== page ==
March 23/30, 2005   

   Tool turns English to code
Programming languages might seem like gibberish to the average person but the structure of natural languages like English has a lot in common with the structure of programming languages. Tapping the similarities could one day let everyone program computers. A key tool turns English statements into an outline of programming code.
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Common sense boosts speech software
Speech recognition software often makes amusing errors because computers have no way of knowing that only a very silly person would mean to say "I take mighty with milk". Giving computers a little common sense helps eliminate the more egregious mistakes.

Inkjet prints human cells
Someday doctors will be able to grow replacement organs using a patient's own cells. A key tool in tissue replacement research is the humble inkjet printer. One method tackles the challenges of keeping cells alive and putting the right cells in the right places.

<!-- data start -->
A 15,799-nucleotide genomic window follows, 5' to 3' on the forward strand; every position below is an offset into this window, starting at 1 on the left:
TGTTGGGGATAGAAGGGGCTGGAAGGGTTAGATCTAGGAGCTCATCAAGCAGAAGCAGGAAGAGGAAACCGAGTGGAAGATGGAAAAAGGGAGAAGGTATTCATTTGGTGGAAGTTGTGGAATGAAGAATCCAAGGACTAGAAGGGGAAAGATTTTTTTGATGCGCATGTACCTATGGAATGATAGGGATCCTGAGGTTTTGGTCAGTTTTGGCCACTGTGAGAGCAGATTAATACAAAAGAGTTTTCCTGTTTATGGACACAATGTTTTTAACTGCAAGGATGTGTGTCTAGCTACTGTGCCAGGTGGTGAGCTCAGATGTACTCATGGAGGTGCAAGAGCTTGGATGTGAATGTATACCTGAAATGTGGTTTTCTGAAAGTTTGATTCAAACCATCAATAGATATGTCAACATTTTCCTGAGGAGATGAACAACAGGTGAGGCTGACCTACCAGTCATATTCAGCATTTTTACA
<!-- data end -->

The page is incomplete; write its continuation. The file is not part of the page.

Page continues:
The How It Works Files
Biochips: microscopic plumbing


Nanowires track molecular activity
Nanoscale electronic devices reveal molecular interactions, opening a route to rapid testing for new drugs.

Microdroplet makes mighty microscope
A microscopic glycerine droplet on a gold film is part of a simple optical microscope that can pick up objects 20 times smaller than bacterium.

Cheap material makes speedy memory
A mix of a common plastic and molecule-size specks of gold promises to be a recipe for cheap, fast memory.

Tiny crystals adjust laser colors
Tiny bits of crystal prove proficient at tuning the color of light for communications systems and sensors.

Electricity controls biomolecules
Using a small jolt of electricity to nudge proteins together is a step toward building and controlling molecular machines.

Nanotubes juice super batteries
A simple fabrication technique boosts efforts to use carbon nanotubes for superefficient electricity storage.

Layers promise cheap circuits
A layered structure for organic transistors promises low power and high output for inexpensive electronics.

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